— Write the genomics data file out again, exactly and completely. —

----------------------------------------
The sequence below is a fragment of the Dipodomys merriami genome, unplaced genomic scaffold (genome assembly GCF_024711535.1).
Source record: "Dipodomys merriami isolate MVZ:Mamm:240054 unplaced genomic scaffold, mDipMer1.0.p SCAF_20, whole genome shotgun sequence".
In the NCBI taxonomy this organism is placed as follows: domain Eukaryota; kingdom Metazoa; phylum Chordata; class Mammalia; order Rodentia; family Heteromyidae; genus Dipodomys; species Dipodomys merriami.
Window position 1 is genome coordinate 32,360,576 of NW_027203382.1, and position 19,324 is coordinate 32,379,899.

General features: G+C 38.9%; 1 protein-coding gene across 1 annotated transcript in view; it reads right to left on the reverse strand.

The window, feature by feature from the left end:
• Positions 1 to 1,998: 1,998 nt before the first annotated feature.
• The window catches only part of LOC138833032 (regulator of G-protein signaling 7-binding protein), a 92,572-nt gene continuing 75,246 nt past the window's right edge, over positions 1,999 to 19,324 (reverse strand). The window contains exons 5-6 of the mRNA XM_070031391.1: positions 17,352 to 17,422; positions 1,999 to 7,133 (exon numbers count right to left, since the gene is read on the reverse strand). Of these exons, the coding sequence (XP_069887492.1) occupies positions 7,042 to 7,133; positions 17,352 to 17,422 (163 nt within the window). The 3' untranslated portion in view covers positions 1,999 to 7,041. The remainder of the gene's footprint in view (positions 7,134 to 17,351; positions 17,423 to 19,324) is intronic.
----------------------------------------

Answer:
The sequence below is a fragment of the Dipodomys merriami genome, unplaced genomic scaffold (genome assembly GCF_024711535.1).
Source record: "Dipodomys merriami isolate MVZ:Mamm:240054 unplaced genomic scaffold, mDipMer1.0.p SCAF_20, whole genome shotgun sequence".
In the NCBI taxonomy this organism is placed as follows: domain Eukaryota; kingdom Metazoa; phylum Chordata; class Mammalia; order Rodentia; family Heteromyidae; genus Dipodomys; species Dipodomys merriami.
Window position 1 is genome coordinate 32,360,576 of NW_027203382.1, and position 19,324 is coordinate 32,379,899.

General features: G+C 38.9%; 1 protein-coding gene across 1 annotated transcript in view; it reads right to left on the reverse strand.

The window, feature by feature from the left end:
• Positions 1 to 1,998: 1,998 nt before the first annotated feature.
• The window catches only part of LOC138833032 (regulator of G-protein signaling 7-binding protein), a 92,572-nt gene continuing 75,246 nt past the window's right edge, over positions 1,999 to 19,324 (reverse strand). The window contains exons 5-6 of the mRNA XM_070031391.1: positions 17,352 to 17,422; positions 1,999 to 7,133 (exon numbers count right to left, since the gene is read on the reverse strand). Of these exons, the coding sequence (XP_069887492.1) occupies positions 7,042 to 7,133; positions 17,352 to 17,422 (163 nt within the window). The 3' untranslated portion in view covers positions 1,999 to 7,041. The remainder of the gene's footprint in view (positions 7,134 to 17,351; positions 17,423 to 19,324) is intronic.